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IKEA to launch a car?

A strange but very official-looking French Web site declares that IKEA is launching an eco-car April 1. But April 1-7 is also France's Sustainable Development Week.

So what kind of car are you going to get next? Perhaps, I might tempt your credulity by asking you to consider a new eco-car called the LEKO.

A Toyota? No, an IKEA.

A strange Web site has appeared,, on which a very relaxed, modern, eco-friendly chap, allegedly the great car designer Christophe Grozs, stands next to an apparent car draped with the word LEKO and the tagline "la voiture selon IKEA."

Yes, the car according to IKEA.

Looks like a perfect car dealership, no? Flickr/OiMax

The LEKO (L'eco, get it?), allegedly has the backing of the World Wildlife Fund in France. Which might mean the fund has put money into the creation or that the car will have plastic panda-skin seats.

It also will save you untold (because unspecified) amounts of money on your expenditure. And it is humongously eco-friendly.

This is an ad, right?

If IKEA made a car, the doors might not fit quite perfectly into the body. Then you'd really have to work hard to use those tiny screwdrivers to make sure the engine didn't wobble. And just imagine the number of screws it would take to put in the cup holder.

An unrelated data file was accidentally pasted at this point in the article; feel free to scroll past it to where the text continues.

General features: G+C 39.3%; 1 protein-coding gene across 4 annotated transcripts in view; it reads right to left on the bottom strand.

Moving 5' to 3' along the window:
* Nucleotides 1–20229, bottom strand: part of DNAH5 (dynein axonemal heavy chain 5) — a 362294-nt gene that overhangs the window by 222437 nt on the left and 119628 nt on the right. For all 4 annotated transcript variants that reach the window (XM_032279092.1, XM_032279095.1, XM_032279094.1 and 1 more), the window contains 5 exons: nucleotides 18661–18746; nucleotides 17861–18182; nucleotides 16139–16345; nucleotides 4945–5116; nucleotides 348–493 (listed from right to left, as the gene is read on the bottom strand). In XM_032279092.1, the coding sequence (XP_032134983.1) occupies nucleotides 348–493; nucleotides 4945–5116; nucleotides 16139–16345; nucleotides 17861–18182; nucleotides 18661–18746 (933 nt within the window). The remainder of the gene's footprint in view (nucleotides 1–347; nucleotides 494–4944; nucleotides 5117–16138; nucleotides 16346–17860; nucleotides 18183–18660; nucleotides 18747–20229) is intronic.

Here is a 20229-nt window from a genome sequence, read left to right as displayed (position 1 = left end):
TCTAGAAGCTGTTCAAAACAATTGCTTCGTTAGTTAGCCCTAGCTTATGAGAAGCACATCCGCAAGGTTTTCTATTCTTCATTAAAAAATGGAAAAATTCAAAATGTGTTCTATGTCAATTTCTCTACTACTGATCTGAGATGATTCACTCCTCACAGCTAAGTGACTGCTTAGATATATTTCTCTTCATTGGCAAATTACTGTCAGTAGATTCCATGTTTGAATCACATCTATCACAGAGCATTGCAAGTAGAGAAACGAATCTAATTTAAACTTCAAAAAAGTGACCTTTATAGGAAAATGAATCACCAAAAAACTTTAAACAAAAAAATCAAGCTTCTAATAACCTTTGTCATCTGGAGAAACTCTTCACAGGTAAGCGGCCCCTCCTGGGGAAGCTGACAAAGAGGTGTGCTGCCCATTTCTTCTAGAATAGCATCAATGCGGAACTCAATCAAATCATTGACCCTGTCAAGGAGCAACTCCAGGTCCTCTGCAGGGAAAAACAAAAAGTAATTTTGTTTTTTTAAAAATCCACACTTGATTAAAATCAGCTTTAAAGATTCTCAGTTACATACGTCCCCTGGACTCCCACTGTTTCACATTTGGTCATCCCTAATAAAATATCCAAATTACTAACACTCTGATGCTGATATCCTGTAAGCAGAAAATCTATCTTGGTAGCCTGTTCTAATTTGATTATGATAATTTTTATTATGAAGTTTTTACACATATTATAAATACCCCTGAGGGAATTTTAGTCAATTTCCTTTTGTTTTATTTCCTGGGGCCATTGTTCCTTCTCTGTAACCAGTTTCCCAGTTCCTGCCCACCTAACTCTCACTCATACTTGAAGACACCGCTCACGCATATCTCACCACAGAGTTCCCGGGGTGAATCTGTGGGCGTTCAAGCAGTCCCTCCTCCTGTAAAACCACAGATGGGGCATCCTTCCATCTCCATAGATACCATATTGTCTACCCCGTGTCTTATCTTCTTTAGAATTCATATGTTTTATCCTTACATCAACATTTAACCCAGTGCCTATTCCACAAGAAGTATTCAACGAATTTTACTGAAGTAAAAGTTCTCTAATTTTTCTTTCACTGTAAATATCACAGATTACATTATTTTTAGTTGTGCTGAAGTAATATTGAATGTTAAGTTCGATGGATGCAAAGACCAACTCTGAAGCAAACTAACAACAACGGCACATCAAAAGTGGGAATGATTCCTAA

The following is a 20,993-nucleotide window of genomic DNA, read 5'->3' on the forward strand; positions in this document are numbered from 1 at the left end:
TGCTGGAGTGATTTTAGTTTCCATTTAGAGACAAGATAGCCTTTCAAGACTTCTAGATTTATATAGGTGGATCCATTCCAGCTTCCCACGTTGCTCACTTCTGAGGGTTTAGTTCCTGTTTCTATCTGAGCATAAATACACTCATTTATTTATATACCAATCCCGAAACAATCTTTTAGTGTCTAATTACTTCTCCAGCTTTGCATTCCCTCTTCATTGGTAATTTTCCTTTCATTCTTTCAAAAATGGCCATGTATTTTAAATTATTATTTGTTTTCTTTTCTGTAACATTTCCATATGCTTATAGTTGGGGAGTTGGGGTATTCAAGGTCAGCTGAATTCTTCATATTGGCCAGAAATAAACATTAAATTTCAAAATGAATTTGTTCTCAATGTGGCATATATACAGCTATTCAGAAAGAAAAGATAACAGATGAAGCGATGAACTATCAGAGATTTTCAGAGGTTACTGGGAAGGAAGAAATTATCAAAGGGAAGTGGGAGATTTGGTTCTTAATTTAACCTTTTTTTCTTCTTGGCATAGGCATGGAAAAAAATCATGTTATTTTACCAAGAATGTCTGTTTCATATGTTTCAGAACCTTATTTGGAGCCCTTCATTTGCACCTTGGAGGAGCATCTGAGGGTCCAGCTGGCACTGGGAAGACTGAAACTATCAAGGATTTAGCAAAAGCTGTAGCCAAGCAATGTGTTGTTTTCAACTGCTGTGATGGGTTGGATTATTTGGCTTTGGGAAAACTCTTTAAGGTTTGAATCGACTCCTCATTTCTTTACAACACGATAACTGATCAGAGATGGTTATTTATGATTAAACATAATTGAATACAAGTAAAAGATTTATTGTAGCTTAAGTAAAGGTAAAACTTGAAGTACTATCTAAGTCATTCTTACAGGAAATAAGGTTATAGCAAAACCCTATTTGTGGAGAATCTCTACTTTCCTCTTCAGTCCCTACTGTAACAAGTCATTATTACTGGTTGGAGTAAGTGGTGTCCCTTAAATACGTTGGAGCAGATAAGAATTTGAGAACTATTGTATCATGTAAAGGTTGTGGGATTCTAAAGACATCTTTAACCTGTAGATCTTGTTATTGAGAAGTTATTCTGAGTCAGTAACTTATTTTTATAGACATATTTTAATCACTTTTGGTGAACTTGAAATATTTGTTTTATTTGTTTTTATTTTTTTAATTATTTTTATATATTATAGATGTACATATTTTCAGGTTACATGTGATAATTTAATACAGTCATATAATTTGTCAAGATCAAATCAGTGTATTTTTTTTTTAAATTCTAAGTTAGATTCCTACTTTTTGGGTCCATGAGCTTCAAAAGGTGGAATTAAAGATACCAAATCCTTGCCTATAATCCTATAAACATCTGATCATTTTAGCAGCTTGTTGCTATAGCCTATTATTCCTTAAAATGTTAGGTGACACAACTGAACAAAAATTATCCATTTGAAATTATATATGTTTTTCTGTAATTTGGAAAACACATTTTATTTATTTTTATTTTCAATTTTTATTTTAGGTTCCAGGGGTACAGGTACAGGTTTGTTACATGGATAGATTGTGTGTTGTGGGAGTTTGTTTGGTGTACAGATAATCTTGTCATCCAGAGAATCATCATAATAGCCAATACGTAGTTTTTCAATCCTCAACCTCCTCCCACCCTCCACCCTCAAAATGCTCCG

There's the name too. Real IKEA product names never make sense. They always seem to resemble a fair to middling Scrabble hand--for example, KLIPPAN or LYCKSELE. LEKO is far too meaningful.

Now that you're enthused, I don't want you groaning when I tell you that the LEKO will launch on April 1--the day when all silly adverts have their 15 hours of fame.

However, just to complicate your purchasing decision, I will also tell you that April 1-7 is Sustainable Development Week in France. And here is the Web site to prove it.

So will you soon be able to take the world's smartest car (it appears to be convertible into a coupe or a convertible) home in a flatpack?

Or is IKEA simply trying to amuse French people into doing good?

My bet is that they're making their flat packs smaller so that they fit in more cars. Or that they're buying VW.